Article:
The two best teams who didn't win last year's Champions League won't both make it to the semifinals again. One of Juventus or Bayern Munich -- the Italian and German champions, respectively -- is going to get knocked out in the Round of 16.
Juve had their group all but locked up heading into the final day, but was the victim of a surprising loss to Sevilla, with their former player Fernando Llorente finding the winner. Their punishment for that loss is a date with one of the best teams in Europe, and they'll be big underdogs against Bayern.
The defending Italian champions have had a rough go of things in Serie A, but they're finally getting things turned around after an impressive run in the Champions League. They beat Manchester City twice and clawed their way back up to fourth in Italy's top division, looking like they've reclaimed the form that saw them win Serie A four straight years.
Last year they upset their way all the way to the Champions League final before falling to Barcelona, but no one is going to underestimate them this time around. Juventus are a team to take very, very seriously -- they are extremely talented, and can beat anyone in Europe in any given match. If they keep their current hot form going, they're going to be awfully tough to stop.
Key player: Paul Pogba
Juventus are at their best when they're playing as a whole team rather than a bunch of individual players, but if they have one man who can take a match over and carry the team on his back, it's Pogba. The young midfielder struggled some early this season while much of the rest of Juventus' midfield were out injured and he had to carry more of the load than normal, but with them back Pogba has been able to get back to what he does best: Storming up and down the pitch wreaking havoc in every phase of the game. If there's one player Juventus' opponents need to focus on shutting down, it's Pogba.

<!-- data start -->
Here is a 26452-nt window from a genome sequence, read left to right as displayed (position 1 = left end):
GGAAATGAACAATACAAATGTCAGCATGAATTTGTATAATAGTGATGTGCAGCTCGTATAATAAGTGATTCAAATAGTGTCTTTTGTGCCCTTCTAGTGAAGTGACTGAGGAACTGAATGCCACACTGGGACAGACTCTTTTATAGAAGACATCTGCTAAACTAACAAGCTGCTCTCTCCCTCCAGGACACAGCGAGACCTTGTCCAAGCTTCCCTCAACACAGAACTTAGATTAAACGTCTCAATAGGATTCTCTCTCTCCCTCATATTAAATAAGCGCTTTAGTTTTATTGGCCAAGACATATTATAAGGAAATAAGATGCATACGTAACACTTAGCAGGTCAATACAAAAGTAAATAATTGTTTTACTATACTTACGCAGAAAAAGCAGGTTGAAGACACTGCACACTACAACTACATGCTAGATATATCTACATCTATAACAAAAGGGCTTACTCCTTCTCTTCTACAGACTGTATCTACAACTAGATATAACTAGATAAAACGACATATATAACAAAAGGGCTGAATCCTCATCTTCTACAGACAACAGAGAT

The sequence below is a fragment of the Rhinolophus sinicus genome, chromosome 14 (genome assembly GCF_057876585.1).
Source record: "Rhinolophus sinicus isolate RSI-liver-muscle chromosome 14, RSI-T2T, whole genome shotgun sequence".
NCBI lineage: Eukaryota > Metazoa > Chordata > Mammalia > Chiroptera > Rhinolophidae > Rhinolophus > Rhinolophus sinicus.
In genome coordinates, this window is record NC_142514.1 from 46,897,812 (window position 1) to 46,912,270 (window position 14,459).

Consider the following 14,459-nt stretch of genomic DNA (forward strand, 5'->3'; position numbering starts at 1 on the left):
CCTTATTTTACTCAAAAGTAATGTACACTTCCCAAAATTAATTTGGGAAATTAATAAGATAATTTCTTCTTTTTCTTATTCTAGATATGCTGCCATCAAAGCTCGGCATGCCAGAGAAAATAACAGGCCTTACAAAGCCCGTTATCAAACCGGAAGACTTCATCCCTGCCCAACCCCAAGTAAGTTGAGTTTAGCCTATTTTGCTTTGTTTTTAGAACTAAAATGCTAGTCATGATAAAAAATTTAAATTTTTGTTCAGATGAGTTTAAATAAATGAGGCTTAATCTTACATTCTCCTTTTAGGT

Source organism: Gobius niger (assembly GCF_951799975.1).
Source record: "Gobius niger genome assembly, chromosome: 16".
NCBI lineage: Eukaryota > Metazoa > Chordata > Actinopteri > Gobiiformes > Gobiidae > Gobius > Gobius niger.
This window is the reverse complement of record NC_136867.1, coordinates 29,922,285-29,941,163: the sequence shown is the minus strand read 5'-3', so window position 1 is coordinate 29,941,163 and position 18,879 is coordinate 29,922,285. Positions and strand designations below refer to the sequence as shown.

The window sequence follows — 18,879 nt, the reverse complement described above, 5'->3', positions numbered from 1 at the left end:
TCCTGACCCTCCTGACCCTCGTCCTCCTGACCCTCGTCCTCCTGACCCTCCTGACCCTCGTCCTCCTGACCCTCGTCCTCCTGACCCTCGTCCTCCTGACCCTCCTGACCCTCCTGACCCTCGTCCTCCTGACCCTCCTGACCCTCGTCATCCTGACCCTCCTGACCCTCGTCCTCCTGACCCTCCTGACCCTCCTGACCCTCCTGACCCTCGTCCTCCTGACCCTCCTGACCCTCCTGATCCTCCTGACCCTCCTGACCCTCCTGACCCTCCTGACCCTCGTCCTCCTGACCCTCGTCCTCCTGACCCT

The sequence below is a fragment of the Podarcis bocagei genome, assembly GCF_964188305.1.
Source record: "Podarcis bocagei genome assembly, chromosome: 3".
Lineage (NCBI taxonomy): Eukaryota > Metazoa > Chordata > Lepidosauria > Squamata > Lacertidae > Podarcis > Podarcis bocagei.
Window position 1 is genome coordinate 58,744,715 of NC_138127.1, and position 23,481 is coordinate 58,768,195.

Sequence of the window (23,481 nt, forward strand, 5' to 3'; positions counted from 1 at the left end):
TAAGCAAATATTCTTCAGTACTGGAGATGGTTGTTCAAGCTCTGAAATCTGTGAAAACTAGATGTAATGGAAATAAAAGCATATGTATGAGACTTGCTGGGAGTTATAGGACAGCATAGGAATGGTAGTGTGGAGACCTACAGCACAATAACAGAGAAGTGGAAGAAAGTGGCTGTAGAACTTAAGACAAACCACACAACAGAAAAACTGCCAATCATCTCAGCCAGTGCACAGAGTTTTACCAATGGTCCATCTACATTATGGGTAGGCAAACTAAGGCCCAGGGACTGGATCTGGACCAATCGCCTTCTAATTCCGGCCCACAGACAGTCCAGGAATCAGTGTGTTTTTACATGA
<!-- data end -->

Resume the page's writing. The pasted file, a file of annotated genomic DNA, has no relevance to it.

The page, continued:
Only Barcelona can rival Bayern Munich for the title of most frightening team in European football at present, though the Bundesliga table-toppers will be looking to fare a little better this season than they did in their comprehensive defeat to the Catalans in the semifinals last May.
With Pep Guardiola's exit from the Allianz seeming increasingly imminent, he'll be out to cap his brief Bavarian adventure with a Champions League medal. The critics would say that this Bayern incarnation lacks the raw pace and power of the Jupp Heynckes team that lifted the trophy three seasons ago; though what they lack in sheer force, they more than make up for with their extraordinary command of the ball. Few things in the game are more predictable than a Bayern goal, and anything other than a deep run in this tournament would be a big surprise.
Key player: Thiago Alcântara
Spain's embarrassment of riches over the past few years have ensured that Thiago Alcântara only has six international caps, but don't let that fool you: He's one of the very best midfielders around at the moment. Under Guardiola he's established himself as a crucial first-teamer for the Bavarians, matching exceptional technique with a dynamism that makes him a constant headache for opponents. He certainly isn't the flashiest player in this Bayern team, with Robert Lewandowski, Douglas Costa and Thomas Müller all more eye-catching, but it's Thiago tasked with knitting it all together.
Juventus still have a great team, even after some big summer departures, but they're still learning how to be their best selves without Andrea Pirlo, Arturo Vidal and Carlos Tevez. Next year, this tie would probably be a very close one. This year? Bayern by multiple goals.